Jamaica is a beautiful country but it’s a difficult destination for gay travellers. Back in 2006, Time Magazine hailed Jamaica as “The most homophobic place on earth.” Homophobic laws from the colonial era are still in place and still widely used. Human Rights Watch echoed the sentiments of Time Magazine and declared that in terms of homophobia, “Jamaica is the worst we’ve ever seen.”
Within Jamaican culture, homophobia is deeply embedded. It can be found in the evangelical church and in the lyrics of dancehall music. High profile Jamaican artists have rapped militantly homophobic lyrics about “batty men” in their songs. Buju Banton had a big hit back in the 80s with Boom Bye Bye, a song sung in Jamaican Patois that describes shooting a gay man.
Jamaican LGBT activists J-Flag have documented hundreds of homophobic crimes in recent years. As this report for the Human Rights Committee and other academic papers have outlined, the actual number of homophobic crimes in Jamaica are significantly underreported. In many cases, LGBT citizens fear harassment if they go to the police. There are even reports of police acting as the perpetrators of homophobic crimes.
Challenging Homophobia In Dancehall Music
In 2004, J-Flag collaborated with UK based human rights activist Peter Tatchell and together they launched a high profile Stop Murder Music campaign. It brought the homophobia of dancehall music into the spotlight and caused a lot of controversy.
Dancehall artists were banned from international festivals, causing their incomes to plummet. While homophobia almost vanished from dancehall music, the campaign was not entirely effective. The optics were bad: it looked like a colonial imposition. The campaign also provoked a debate about the nature of artistic expression and censorship.
J-Flag can ultimately hail their campaign as a success. This is their take on the changing landscape of dancehall: “Although there has been no quantitative research of which we are aware, there has been a recognizable decline in the prevalence of homophobic content in modern dancehall music. Of course the older music continue to be played in dancehall spaces, however, given Dancehall’s social function as a stark reflection of Jamaican culture and values, the shift in Dancehall music is expected to organically continue as attitudes towards the Jamaican LGBT community incrementally become less harsh. Also, slurs are not allowed to be played on public airwaves and monitoring by the Broadcasting Commission continues to maintain this standard.”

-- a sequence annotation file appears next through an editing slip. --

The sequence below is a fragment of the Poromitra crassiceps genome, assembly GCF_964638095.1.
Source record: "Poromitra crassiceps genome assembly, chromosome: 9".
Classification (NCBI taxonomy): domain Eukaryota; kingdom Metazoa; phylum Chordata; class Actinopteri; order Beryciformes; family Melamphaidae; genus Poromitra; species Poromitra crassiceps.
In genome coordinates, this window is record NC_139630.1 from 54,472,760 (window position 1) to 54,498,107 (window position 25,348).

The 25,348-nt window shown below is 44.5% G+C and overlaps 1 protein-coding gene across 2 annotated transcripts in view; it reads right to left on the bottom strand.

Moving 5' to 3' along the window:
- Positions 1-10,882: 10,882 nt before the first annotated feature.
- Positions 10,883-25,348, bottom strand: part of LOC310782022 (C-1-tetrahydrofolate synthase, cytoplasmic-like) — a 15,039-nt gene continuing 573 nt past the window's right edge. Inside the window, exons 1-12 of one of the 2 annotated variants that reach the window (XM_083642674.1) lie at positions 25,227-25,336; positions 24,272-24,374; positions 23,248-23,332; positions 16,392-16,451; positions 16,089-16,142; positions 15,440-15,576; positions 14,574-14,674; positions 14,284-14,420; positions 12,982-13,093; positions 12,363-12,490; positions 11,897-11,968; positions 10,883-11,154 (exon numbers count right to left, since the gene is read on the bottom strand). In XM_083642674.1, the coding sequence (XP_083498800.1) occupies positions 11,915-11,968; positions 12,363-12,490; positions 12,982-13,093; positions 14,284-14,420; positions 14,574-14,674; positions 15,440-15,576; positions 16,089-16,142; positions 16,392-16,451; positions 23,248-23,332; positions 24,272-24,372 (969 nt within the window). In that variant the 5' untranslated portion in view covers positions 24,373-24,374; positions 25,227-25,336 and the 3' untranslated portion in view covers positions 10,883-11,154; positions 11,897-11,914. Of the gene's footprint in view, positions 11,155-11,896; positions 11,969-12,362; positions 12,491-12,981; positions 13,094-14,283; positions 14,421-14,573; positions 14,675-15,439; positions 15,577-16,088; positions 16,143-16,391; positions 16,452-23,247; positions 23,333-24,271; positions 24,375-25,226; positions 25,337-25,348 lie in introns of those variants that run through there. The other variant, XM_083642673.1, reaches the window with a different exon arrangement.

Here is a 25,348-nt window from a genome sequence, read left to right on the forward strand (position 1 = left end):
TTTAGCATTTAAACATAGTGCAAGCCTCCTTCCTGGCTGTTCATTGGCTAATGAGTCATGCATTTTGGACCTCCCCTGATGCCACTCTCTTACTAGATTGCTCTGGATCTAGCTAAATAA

Being Openly Gay In Jamaica
Josef Forstmayr is a high profile figure in the Jamaican travel industry. This is his experience of gay life in Jamaica: “I have lived in Jamaica as an openly gay man since 1979 and have worked in the hotel industry in leading capacities. I have been elected as president of the Montego Bay Chamber of Commerce and Industry, the Jamaica Hotel and Tourist Association, the Caribbean Hotel and Tourism Association. I have also been appointed to several important government boards and presently serve as a director of the Jamaica Tourist Board and the Board of Management of the National Gallery of Jamaica. I have never encountered any openly homophobic attitude nor been exposed to open hostility.”
“I guess the fact that I am originally from Austria and that I am a successful means that homophobic expressions are not as pronounced against me as they are against underprivileged Jamaicans who live in poverty. There is indeed a lot that needs to be done to improve the lives of these LGBT citizens… I married my Jamaican partner of 18 years in Vienna in an official ceremony. We are quite integrated back here in Jamaica and at Round Hill, albeit our civil union is NOT legally recognised in Jamaica.”
Gay Pride And Gay Travel In Jamaica
While day to day life is still a struggle for LGBT Jamaicans, things are slowly improving. According to J-Flag, “LGBT Jamaicans are in their own innovative ways navigating spaces and using their agency to build new realities and narratives. Though we do have quite a few events each year, a vibrant LGBT entertainment scene has emerged that’s driven by different allies and community members. Pride is a crucial part of J-FLAG’s work to reduce stigma and discrimination as well as violence perpetrated against LGBT people in Jamaica. During Pride week an average of 3,000-5,000 people attend with our biggest events being the sports day, the beach party and the breakfast party.”
Today dancehall artists, such as D’Angel, play at Pride events. One of Jamaica’s biggest names is Grace Jones, the queen of Studio 54, and she has been a gay icon since the 70s. You can’t caricature an entire country as being off limits when there are so many exceptions to the *moral majority*.
As things are slowly improving in Jamaica, it no longer looks like a no-go-zone for LGBT travellers. There is a vibrant Jamaican gay scene, but it’s also discrete. Many LGBT Jamaicans choose to stay in the closet, for obvious reasons. Our guide to Jamaica’s gay scene is for those who are curious to explore a beautiful and troubled country. Our listings have been recommended by local LGBT activists. While safety cannot be guaranteed, the same could be said for any tourist in any country.
If you’d like to put together a tailor-made itinerary and explore Jamaica, our colleagues at Out Of Office will be happy to help. They can also hook you up with an LGBT tour guide.
by Alex | On: Gay Jamaica